United States District Court, D. Nebraska
MEMORANDUM AND ORDER
LYLE E. STROM, Senior Judge United States District Court.
This matter is before the Court on the plaintiffs Shane Harrington and Kali Records, LLC’s, (hereinafter “plaintiff” singular) motion to strike (Filing No. 91). The matter has been fully briefed by the parties. See Filing Nos. 92, 95, and 98. After review of the motion, the parties’ briefs, and the applicable law, the Court finds as follows.
Plaintiff filed suit on August 20, 2014 (Filing No. 1). On August 21, 2014, plaintiff filed an amended complaint (Filing No. 4). On February 6, 2015, after the dismissal of two parties, the Court denied plaintiff’s motion to amend. See Filing No. 24. After the dismissal of additional parties and claims, plaintiff again sought to amend (Filing No. 34). The Court granted plaintiff’s motion (Filing No. 36). In response to defendants’ motion to dismiss, plaintiff filed an opposition and a cross motion to file a “Third Amended Complaint.” (Filing No. 44). On June 30, 2015, the Court granted plaintiff leave to file his Third Amended Complaint (Filing No. 54). The Court’s order stated “[o]n plaintiff’s stipulation that no further amendments will be made the Court will allow the plaintiff to file his Third Amended Complaint.” (Id. at 1) (internal citations omitted).
Following the filing of his Third Amended Complaint and another motion to dismiss by defendants, plaintiff filed a motion to “Disqualify Counsel and Declare Lincoln Municipal Ordinance 17757 Unconstitutional.” (Filing No. 63). The Court “construed [plaintiff’s motion] as an improper attempt to amend the complaint” and denied the motion (Filing No. 81).
On November 13, 2015, the Court held a planning conference. The plaintiff indicated to the Court that no additional amendments to the pleadings were needed. The Court thereafter issued an “Amended Final Progression Order” on November 16, 2015 (Filing No. 83).
Plaintiff now asks the Court to strike “portions of . . . [the] Third Amended Complaint . . . pertaining to physical and emotional distress, as they were inadvertently and unintentionally left in the [Third Amended Complaint] . . . .” (Filing No. 92 at 1). Plaintiff’s motion also requests “that the Interrogatories and Rule 34 discovery requests pertaining to [p]laintiff’s medical history ‘since birth’ be stricken . . . .” (Id. at 3-4).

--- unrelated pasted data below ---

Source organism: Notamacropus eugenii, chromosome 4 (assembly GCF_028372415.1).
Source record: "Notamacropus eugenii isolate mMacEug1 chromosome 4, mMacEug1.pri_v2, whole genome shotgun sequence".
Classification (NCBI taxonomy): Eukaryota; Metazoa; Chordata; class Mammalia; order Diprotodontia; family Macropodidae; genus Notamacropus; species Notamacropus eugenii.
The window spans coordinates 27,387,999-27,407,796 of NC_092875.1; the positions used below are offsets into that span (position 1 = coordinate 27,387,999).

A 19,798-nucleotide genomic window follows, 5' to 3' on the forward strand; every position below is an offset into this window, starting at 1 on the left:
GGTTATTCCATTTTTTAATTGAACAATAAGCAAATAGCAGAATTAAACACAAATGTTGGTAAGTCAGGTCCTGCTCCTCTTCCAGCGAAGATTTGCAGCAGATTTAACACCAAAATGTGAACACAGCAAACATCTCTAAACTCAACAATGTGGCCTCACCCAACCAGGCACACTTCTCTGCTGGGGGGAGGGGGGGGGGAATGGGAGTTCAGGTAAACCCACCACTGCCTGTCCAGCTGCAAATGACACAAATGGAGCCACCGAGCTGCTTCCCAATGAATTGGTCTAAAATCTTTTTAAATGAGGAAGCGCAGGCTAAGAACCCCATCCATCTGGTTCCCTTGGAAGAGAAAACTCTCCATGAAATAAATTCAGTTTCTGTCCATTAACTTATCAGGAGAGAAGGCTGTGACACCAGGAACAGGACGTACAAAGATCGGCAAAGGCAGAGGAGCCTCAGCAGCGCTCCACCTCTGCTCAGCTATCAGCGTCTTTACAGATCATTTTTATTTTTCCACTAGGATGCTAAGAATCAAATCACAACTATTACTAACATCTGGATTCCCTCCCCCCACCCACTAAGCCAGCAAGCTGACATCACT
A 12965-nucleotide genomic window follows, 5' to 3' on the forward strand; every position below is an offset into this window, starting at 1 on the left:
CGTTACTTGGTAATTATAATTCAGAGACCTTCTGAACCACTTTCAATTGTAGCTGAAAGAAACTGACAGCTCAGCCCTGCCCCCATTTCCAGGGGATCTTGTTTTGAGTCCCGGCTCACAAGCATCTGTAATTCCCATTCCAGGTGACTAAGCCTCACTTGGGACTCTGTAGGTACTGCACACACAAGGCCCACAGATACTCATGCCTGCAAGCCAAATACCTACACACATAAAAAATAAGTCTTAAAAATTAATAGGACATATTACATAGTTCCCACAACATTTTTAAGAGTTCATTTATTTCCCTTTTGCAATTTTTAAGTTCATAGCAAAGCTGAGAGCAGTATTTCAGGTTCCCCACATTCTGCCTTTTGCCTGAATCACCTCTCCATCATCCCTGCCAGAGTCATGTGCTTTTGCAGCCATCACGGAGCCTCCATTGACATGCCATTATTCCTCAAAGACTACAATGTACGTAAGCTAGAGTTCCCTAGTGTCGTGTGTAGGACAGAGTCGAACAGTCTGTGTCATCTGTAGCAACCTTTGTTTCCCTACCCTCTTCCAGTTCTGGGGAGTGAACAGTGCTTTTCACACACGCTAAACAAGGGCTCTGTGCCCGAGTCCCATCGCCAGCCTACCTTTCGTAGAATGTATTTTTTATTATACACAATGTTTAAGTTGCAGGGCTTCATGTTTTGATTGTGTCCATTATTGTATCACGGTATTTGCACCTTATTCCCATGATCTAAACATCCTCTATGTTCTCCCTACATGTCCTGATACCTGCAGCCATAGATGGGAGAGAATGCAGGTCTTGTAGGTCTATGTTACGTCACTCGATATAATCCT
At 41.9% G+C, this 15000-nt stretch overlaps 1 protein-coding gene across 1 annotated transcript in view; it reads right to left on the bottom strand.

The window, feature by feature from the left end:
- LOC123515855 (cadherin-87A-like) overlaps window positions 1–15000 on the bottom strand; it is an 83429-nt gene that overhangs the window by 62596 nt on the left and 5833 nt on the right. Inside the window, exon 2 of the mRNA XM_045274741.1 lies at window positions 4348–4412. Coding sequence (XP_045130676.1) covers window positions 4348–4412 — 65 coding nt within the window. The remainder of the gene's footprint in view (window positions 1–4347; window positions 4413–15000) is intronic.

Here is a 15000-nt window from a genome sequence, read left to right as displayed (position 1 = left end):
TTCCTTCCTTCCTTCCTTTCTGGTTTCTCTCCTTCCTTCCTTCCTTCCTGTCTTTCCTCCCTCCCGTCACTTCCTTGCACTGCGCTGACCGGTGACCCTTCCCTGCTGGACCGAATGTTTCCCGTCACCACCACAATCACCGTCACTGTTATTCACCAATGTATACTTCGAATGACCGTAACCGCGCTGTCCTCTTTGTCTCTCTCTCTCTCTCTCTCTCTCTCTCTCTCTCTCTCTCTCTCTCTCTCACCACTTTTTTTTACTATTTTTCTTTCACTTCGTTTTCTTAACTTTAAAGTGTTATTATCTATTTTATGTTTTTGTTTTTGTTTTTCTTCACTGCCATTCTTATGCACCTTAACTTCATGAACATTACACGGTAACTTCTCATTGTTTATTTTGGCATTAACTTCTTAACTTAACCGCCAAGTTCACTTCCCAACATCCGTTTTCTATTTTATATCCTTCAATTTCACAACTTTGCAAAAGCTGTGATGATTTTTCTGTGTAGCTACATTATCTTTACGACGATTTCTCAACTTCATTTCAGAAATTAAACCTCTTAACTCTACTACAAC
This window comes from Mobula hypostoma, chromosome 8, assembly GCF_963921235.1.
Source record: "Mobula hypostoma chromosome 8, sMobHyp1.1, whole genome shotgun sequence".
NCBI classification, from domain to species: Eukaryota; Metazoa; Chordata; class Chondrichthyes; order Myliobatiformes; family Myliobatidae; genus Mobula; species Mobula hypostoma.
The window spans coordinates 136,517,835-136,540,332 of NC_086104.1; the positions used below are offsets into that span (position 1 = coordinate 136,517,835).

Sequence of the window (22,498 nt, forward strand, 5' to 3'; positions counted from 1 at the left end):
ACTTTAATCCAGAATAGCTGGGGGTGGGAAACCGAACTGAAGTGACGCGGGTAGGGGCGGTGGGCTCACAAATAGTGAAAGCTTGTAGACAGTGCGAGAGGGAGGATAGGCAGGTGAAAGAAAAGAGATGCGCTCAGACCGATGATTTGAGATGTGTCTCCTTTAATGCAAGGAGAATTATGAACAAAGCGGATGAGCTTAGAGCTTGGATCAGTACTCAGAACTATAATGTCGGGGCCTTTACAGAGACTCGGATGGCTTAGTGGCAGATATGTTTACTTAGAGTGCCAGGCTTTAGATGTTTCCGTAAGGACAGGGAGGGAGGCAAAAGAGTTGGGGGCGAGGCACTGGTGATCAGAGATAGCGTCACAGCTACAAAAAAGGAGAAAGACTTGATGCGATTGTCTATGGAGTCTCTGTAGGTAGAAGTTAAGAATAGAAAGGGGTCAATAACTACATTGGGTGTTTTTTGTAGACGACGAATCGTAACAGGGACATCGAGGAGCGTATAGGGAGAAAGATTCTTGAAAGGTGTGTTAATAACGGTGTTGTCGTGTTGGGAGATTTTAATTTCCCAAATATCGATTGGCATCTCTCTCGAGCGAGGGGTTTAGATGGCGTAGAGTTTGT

A. Motions to Strike Under Federal Rule 12(f)
Under Federal Rule of Civil Procedure 12(f), a “court may strike from a pleading an insufficient defense or any redundant, immaterial, impertinent, or scandalous matter.” Fed.R.Civ.P. 12(f). A court “may act on its own; or on motion made by a party either before responding to the pleading, or, if a response is not allowed, within 21 days after being served with the pleading.” Id. A district court “enjoys ‘liberal discretion’” in the determination of a motion to strike. Stanbury Law Firm v. I.R.S., 221 F.3d 1059, 1063 (8th Cir. 2000) (internal quotation omitted). “Motions to strike under Fed.R.Civ.P. 12(f) are viewed with disfavor and are infrequently granted.” Lunsford v. United States, 570 F.2d 221, 229 (8th Cir. 1977) (internal citations omitted).
B. Motions for Protective Orders Under Federal Rule 26(c)
Federal Rule of Civil Procedure 26(c) allows:
[a] party or any person from whom discovery is sought . . . [to] move for a protective order . . . . The motion must include a certification that the movant has in good faith conferred or attempted to confer with other affected parties in an effort to resolve the dispute without court action. The court may, for good cause, issue an order to protect a ...